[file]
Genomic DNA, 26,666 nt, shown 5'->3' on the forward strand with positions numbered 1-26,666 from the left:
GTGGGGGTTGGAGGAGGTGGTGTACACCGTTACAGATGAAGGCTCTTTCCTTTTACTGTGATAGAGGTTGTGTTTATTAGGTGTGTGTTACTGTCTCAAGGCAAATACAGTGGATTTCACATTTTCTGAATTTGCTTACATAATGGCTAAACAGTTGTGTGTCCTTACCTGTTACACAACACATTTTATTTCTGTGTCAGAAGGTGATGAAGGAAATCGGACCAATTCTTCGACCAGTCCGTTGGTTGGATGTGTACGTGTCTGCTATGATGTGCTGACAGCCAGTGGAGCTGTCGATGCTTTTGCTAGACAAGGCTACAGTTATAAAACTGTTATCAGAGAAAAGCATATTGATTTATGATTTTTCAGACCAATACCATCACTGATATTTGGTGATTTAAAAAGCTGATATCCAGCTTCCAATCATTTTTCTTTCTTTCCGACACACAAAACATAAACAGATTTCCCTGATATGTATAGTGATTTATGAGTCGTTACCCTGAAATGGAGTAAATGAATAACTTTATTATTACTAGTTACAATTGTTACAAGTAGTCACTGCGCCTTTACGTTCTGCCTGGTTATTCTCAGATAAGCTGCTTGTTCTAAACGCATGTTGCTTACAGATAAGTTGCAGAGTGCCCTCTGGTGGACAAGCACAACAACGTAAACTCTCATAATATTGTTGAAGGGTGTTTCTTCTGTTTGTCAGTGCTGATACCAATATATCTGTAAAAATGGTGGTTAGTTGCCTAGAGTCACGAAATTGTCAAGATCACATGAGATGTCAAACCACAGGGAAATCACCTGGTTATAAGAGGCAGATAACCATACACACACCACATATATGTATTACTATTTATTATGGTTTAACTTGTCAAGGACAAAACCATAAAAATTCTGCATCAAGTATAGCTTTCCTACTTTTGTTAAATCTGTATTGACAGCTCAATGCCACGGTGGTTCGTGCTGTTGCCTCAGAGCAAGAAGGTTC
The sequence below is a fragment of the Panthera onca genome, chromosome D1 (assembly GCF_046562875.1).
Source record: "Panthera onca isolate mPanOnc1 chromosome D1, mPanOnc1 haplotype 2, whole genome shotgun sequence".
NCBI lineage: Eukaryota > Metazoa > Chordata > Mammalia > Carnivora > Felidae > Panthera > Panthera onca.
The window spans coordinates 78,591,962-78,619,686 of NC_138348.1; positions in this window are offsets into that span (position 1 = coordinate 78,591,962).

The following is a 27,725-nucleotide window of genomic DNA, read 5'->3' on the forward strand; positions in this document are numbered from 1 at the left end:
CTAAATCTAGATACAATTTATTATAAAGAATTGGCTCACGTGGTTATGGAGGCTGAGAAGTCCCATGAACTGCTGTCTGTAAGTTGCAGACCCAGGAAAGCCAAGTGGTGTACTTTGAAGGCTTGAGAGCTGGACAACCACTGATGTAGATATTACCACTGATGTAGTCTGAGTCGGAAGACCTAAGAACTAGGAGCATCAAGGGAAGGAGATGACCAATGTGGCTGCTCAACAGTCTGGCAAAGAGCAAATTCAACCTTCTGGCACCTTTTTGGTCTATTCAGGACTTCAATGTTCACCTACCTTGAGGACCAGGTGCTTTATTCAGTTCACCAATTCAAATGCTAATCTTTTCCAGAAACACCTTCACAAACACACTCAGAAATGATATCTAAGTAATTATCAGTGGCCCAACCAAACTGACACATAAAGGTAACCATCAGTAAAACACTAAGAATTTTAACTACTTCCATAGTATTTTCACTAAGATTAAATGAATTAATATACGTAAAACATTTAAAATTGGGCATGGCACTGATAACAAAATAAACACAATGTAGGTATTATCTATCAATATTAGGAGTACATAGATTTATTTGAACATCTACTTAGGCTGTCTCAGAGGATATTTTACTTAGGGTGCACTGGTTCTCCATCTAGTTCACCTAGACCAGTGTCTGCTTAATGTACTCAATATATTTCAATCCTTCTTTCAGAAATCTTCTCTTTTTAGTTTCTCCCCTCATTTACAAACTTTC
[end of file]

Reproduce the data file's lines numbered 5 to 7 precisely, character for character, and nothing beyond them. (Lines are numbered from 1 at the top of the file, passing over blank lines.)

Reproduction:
NCBI lineage: Eukaryota > Metazoa > Chordata > Mammalia > Carnivora > Felidae > Panthera > Panthera onca.
The window spans coordinates 78,591,962-78,619,686 of NC_138348.1; positions in this window are offsets into that span (position 1 = coordinate 78,591,962).

The following is a 27,725-nucleotide window of genomic DNA, read 5'->3' on the forward strand; positions in this document are numbered from 1 at the left end: